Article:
Louisiana Department of Insurance Office of Consumer Advocay
Volume 1, Issue 2

Councilman Byron Lee
Sixth Annual Seniors
Day Luncheon
12:00 p.m. - 2:00 p.m.
John A. Alario Center
2000 Bayou Segnette Blvd.
Jefferson, LA

Baton Rouge Association of Health Underwriters
7:30 a.m. - 1:00 p.m.
LA State Archives Building
Essen Lane
Baton Rouge, LA

Congressman Joseph Cao
AAA Health Fair
10:00 a.m. - 3:00 p.m.
University of New Orleans
Human Performance Center
2000 Lake Shore Drive
New Orleans, LA

D.I.V.A. Conference
6:00 p.m. - 7:00 p.m.
Jones Creek Reg. Library
6222 Jones Creek Road
Baton Rouge, LA

Ronnie Edwards
Advisory Council Meetings
6:00 p.m. - 7:00 p.m.
Comm. Bible Baptist Church
1729 Monte Sano Ave.
Baton Rouge, LA



The 2010 Hurricane Preparedness Sales Tax Holiday is Saturday, May 29 and Sunday, May 30.

For more information, call the Louisiana Department of Revenue, Public Affairs Division at (225)-219-2156 or (225)-219-2158.


To find out if Consumer Advocacy will be in your area or to request a speaker for your organization or group, call (225) 219-0619 or send an email to

If you no longer wish to receive this newsletter please send an email to the following address with "REMOVE" in the subject line.

Why you need to get flood insurance

Floods Can Happen Anywhere, Any Time;

Evaluate Your Need for Flood Insurance Now

Floods are consistently the most common, costly and deadly natural disaster Americans face each year—ninety percent of all natural disasters in the nation involve flooding, and Louisiana residents cannot afford to ignore this threat. As a matter of fact, the National Flood Insurance Program (NFIP) statistics show that a home in a high-risk area is three times more likely to be damaged by a flood than to be damaged by a fire during a 30-year mortgage.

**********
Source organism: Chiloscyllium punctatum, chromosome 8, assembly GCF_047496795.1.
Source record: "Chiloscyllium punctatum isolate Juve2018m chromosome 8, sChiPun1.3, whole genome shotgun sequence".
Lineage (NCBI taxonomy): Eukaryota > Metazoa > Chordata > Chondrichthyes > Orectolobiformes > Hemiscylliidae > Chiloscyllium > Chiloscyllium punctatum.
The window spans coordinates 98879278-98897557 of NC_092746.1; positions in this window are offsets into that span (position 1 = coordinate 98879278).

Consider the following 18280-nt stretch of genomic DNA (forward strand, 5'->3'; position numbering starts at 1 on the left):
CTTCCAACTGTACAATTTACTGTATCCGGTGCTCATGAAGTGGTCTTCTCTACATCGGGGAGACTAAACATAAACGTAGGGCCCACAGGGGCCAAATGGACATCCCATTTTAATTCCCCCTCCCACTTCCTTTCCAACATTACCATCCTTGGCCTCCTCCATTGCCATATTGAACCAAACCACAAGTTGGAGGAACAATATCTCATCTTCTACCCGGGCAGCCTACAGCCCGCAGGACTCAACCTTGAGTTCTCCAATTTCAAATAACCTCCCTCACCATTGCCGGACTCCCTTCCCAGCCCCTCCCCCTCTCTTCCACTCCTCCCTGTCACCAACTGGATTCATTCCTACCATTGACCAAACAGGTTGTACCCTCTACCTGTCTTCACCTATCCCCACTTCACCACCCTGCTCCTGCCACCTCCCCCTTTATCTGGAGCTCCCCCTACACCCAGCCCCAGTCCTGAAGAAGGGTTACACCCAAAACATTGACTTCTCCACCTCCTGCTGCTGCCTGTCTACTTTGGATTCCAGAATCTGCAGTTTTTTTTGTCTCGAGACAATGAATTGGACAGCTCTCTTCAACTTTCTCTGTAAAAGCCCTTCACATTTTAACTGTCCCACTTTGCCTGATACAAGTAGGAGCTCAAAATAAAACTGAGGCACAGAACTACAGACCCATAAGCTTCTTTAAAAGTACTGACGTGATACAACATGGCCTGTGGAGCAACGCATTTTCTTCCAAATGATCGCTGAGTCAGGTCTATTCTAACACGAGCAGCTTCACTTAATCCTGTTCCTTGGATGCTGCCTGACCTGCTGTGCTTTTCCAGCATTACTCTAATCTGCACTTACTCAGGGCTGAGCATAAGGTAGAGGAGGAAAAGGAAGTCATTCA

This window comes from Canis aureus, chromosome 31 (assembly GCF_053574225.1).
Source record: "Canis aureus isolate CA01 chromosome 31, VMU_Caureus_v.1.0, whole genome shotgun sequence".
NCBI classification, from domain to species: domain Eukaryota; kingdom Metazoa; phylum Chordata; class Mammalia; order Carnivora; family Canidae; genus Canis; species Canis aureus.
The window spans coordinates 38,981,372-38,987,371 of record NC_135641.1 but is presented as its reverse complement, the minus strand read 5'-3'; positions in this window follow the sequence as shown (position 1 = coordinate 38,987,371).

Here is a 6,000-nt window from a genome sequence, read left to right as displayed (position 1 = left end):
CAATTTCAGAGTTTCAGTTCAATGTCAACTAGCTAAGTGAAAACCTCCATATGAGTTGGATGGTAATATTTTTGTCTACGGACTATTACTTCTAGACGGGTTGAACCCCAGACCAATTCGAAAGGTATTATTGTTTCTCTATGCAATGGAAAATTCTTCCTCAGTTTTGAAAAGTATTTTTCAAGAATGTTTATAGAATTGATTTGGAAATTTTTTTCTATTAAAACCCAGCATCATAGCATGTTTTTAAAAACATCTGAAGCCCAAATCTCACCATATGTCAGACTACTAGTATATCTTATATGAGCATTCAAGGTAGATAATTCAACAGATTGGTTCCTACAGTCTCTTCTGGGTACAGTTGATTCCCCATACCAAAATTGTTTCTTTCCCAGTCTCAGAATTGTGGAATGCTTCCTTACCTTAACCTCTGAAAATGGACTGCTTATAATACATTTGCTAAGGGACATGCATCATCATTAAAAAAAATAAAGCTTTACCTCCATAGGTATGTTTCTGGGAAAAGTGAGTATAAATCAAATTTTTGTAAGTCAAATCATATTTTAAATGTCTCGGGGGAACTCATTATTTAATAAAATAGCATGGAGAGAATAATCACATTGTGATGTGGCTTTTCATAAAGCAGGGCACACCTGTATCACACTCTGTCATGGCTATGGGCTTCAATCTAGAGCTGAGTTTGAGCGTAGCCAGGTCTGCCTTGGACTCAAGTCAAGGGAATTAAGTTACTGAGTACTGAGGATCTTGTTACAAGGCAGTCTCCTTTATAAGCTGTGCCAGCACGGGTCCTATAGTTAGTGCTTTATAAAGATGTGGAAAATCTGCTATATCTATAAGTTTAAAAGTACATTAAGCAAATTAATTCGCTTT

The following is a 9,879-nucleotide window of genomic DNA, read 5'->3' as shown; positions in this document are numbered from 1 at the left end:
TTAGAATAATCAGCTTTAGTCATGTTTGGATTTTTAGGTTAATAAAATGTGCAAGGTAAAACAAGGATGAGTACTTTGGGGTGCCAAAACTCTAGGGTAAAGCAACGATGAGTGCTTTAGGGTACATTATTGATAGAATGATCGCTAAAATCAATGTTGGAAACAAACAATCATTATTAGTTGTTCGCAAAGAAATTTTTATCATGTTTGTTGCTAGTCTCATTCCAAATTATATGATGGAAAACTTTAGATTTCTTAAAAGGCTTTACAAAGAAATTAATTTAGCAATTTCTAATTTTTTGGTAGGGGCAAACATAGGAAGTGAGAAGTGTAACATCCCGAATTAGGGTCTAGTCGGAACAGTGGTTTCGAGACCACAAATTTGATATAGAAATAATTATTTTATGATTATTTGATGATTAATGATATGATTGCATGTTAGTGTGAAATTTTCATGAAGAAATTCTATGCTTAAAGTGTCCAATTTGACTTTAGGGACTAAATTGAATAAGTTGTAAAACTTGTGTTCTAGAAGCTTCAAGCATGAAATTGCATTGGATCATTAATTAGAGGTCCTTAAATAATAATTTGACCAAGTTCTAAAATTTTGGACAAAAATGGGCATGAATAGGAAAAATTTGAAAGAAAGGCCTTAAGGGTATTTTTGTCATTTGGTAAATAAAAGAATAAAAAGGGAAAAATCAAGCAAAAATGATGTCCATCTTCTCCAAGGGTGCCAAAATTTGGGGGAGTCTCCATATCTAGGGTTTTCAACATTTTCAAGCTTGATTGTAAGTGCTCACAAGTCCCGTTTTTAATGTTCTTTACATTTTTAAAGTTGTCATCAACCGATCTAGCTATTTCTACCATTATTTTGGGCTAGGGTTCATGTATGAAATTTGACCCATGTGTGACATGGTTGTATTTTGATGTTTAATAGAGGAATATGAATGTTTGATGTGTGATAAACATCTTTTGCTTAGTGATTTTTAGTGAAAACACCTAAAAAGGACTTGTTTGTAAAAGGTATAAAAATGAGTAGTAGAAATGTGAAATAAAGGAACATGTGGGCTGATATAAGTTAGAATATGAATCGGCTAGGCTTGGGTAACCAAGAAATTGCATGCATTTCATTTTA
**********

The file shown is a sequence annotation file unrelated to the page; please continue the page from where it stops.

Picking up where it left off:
Many people in Louisiana believe that flooding is localized to coastal areas and low lying areas designated as a "flood zone." However, there are many flood risks to consider, including hurricanes, rapid accumulation of rainfall, overflowing rivers and lakes, broken levees, outdated or clogged drainage systems and building and development, which can change the natural drainage creating new flood risks.

History has shown the residents of Louisiana that flooding can be quite costly. Losses caused by flood are not covered in a standard homeowners, renters or business insurance policy, and between 20 and 25 percent of all flood insurance claims come from areas with a low risk for flooding.  According to the NFIP, even one inch of water in a home can cause up to $7,800 in damage. The cost of hardwood flooring, carpeting, and drywall is on the rise so, imagine having to repair damages that your property policy does not cover. 

Currently only 29 percent of Louisiana households have flood insurance.  So before you’re faced with rising water in your area, the Office of Consumer Advocacy offers this information to help you get smart about your flood insurance options.

Do not wait until a storm is coming to purchase flood insurance. It generally takes 30 days after purchase (or a change in the policy) for a flood insurance policy to go into effect.  Contact your insurance producer to purchase flood insurance now.  “It is better to have it and not need it, than to need it and not have it!"

Why and how to file a complaint

“That’s not what they said!”
                  “Can they do that?”
                            “What does that mean? "
                                                     “My policy said that they should pay this!”

When dealing with insurance issues, consumers often have many unanswered questions.   Even after reading a policy or discussing a situation with a producer, a consumer may have many unanswered questions.  In some instances, consumers may ask themselves: Should I file a complaint?

Well, the Louisiana Department of Insurance (LDI) can help you. The LDI licenses and regulates insurance companies, producers, adjusters, and brokers to operate in this state. If you believe that one of these licensees hasn’t acted in accordance with your policy provisions and the insurance laws (regulations) of Louisiana, consider filing a complaint.

Since insurance language and state regulations may not be familiar to most of us, we often don’t know if we should file a complaint or handle our concerns as an inquiry. The National Association of Insurance Commissioners (NAIC) defines the terms as follows:

A complaint is any written communication that expresses dissatisfaction with a specific person or entity subject to regulation under the state’s insurance laws. An oral communication, which is subsequently converted to a written form, will meet the definition of a complaint for this purpose.